On June 10th I presented my new CD Clementi on a Clementi & Co square piano to the media. The event took place at the residence of Anna Cuatrecasas, the owner of the pianoforte with whom we have shared this adventure. Several journalists and figures from the field of culture attended to it. The art specialist Daniel Giralt-Miracle made a short introduction explaining the relationship of the instrument with the Cuatrecasas family. The next speaker was Jaume Ayats, director of the Music Museum of Barcelona, who highlighted the value of restoring an old piano. After this introduction, I explained my interest and motivation for Clementi and his work, and I performed some passages of the compositions in the album.
In the video by Olga Giralt you can see the nice atmosphere of the presentation. The news has already appeared in some media such as the newspapers Ara and La Vanguardia, and the classical music radio station Catalunya Música.
ARA newspaper. Barcelona, 11-6-2015
The vitality of an historical instrument
Marina Rodríguez Brià performs pieces by Muzio Clementi with a piano built in 1824
XAVIER CERVANTES, Barcelona
Marina Rodríguez Brià sits at a piano built in 1824 at Muzio Clementi‘s (1752–1832) factory in England. The pianist from Sant Vicenç de Castellet can’t hide her enthusiasm: “For many years I had been going after a Clementi piano in good condition. It had been in my mind since 1999.” By then, she didn’t know that at the home of Anna Cuatrecasas there had been one since 1948. “The piano arrived home when I was born,” recalls Cuatrecasas. However, this square piano needed to be restored, and Jaume Barmona spent 9 months working on it. “Many strings were missing and we had to recover the wood,” explains Barmona, who also consulted documents in the Music Museum of Barcelona to be able to fine-tune the restoration. What still remains to be figured out is the life the piano had before arriving to Barcelona.
Once everything was in place, Rodríguez Brià could record various compositions by Clementi on an instrument with a “warm sound, a very powerful bass, and a very soft treble.” The result can be heard on the CD Clementi on a Clementi & Co square piano, meaning music by Muzio Clementi performed on an instrument built by a man who defined himself as “a young Italian but an old Englishman” and who is buried in Westminster Abbey as “the father of the piano.”
Clementi, born in Rome, travelled to England when he was 14 and there he developed his career as a “harpsichordist, pianist, pedagogue, composer, promoter, piano manufacturer, and founder of the Philharmonic Society.” “He was an entrepreneur. He was also a publisher and went all across Europe searching for music. He was Beethoven’s publisher in England, and when it comes to piano manufacturing, he directly took part in improving the sound”, adds Rodríguez Brià.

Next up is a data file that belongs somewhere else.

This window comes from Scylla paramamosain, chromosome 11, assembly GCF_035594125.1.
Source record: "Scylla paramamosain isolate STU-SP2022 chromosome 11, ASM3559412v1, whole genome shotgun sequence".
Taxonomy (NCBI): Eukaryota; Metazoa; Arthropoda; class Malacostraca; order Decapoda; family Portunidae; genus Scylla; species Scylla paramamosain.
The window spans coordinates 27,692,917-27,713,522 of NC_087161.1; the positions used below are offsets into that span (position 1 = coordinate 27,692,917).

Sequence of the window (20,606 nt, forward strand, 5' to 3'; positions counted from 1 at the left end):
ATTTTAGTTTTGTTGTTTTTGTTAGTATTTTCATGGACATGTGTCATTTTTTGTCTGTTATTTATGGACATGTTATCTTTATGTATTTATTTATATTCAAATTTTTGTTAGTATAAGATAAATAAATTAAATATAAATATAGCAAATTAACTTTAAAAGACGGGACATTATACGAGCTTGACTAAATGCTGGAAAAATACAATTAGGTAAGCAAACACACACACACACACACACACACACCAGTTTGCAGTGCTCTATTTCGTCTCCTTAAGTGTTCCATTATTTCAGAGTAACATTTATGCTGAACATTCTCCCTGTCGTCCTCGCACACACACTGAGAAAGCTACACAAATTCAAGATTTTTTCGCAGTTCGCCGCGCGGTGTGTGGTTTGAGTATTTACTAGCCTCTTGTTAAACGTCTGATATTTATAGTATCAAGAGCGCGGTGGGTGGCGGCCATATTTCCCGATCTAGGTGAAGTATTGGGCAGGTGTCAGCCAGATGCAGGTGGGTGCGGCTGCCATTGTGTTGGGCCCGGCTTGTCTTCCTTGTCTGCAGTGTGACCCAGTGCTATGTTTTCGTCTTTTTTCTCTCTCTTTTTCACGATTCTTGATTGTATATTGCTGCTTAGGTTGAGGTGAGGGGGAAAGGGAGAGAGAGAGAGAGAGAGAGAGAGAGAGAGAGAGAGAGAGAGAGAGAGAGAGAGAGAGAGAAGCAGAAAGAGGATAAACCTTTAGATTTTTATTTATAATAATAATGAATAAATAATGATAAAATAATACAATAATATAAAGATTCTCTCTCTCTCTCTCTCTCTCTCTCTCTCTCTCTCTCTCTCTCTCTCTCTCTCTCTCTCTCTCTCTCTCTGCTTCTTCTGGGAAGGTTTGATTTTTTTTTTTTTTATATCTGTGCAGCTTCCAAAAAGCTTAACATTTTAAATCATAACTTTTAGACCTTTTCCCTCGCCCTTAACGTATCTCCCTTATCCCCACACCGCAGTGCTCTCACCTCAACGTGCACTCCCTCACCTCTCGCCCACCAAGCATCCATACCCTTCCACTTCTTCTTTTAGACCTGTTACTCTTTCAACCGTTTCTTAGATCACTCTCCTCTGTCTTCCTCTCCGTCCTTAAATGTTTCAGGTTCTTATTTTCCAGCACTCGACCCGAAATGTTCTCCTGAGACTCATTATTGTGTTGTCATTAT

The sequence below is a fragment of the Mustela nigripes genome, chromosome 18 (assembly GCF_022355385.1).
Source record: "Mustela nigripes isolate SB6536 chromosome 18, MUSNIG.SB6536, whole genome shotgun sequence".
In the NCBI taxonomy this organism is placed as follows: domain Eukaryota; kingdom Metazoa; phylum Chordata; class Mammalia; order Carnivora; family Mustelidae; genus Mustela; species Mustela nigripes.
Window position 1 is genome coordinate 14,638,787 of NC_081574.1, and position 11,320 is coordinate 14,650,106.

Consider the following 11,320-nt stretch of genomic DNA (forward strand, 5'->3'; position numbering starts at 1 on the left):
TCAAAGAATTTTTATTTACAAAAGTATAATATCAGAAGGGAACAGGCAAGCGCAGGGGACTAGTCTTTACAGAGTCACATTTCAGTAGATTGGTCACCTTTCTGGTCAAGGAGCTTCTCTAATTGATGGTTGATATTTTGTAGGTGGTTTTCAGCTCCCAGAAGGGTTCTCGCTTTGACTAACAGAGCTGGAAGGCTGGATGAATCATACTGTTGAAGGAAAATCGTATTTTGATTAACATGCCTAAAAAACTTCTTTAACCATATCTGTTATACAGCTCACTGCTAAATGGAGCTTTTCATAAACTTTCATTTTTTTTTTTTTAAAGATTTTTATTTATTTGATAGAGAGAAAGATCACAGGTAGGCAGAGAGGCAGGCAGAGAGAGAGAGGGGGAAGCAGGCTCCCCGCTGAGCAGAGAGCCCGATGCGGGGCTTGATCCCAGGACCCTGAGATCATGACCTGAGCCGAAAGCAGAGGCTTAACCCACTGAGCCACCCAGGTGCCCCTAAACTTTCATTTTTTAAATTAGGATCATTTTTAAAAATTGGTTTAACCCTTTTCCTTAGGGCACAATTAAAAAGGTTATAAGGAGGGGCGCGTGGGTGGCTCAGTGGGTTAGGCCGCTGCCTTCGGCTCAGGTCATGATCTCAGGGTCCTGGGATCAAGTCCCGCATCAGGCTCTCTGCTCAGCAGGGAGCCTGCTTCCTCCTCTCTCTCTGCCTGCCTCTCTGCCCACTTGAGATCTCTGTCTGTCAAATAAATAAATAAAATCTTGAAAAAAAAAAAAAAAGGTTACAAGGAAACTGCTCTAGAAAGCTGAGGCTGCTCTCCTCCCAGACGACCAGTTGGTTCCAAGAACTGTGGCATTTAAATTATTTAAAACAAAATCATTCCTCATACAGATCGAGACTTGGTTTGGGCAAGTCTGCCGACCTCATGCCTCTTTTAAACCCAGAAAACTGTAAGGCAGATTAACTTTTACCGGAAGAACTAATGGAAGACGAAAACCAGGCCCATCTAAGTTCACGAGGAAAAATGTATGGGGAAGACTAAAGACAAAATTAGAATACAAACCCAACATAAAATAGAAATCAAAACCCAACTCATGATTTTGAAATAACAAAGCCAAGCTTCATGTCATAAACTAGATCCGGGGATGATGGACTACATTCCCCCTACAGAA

Rodríguez Brià, sitting at the piano, explains that Clementi as a pianist understood “the piano expressivity” immediately, and that while Mozart lived he was already composing “like a Romantic.” She, full of passion, plays a fragment of a sonata from 1790, and when it ends the director of the Music Museum of Barcelona, Jaume Ayats, exclaims: “The empty fifth at the end… It couldn’t be done!” “Clementi was such a modern man,” replies the pianist.
Enthusiasm splashed the small room of Cuatrecases home presided over by the instrument. “We have believed the Germanic idealistic sacrifice so much that we have left the Italian vitalism aside,” says Ayats, infected by the delight transmitted by Clementi’s music, the piano, and the pianist’s hands.
La Vanguardia newspaper. Barcelona 4-7-2015
A Clementi at home
The intimate life of Barcelona has its own musical heartbeat. Because of its society, because of its people, who know how to appreciate art and culture and leave experiences to us like the one that inspires this comment that wants to pay tribute to those families who appreciate music made at home. Living rooms with friends gathering around young performers and, as in this case, old instruments.
Making music at home was common in the austere years after the civil war, and one of these homes had an old forte-piano coming in in 1948. This is explained by Anna Cuatrecasas, who recently had the piano restored and, oh surprise! It was a Clementi that it is believed to have been made in 1824; a Clementi by that Muzio Clementi who made many piano students dream –or sometimes suffer. Contemporary to Mozart and Beethoven (Rome, 1752–Evesham, 1832), author of performing techniques and a large piano work (Howard Shelley embarked years ago upon the task of recording it all at Hyperion), and publisher and piano manufacturer. He was highly famous in the already mercantilist England that drew Händel, Haydn… and sold pianos and music sheets to the world.
And destiny brought to Anna’s home the young pianist Marina Rodríguez Brià, specialist in Clementi, fascinated for having this jewel at her disposal. And a long work was then undertaken –a good restoration– to prepare a recording that has just seen the light with an appealing programme representing a good musical portrait of Clementi: brief Preludes that introduce three of his Sonatas, and as a culmination a selection of Monferrinas (small dances from the Piedmont) that Clementi recalled in the hazy England. A very significant work that enlivens this path of performers who practice music with original instruments. Jorge de Persia.
Translation: Paula Oliva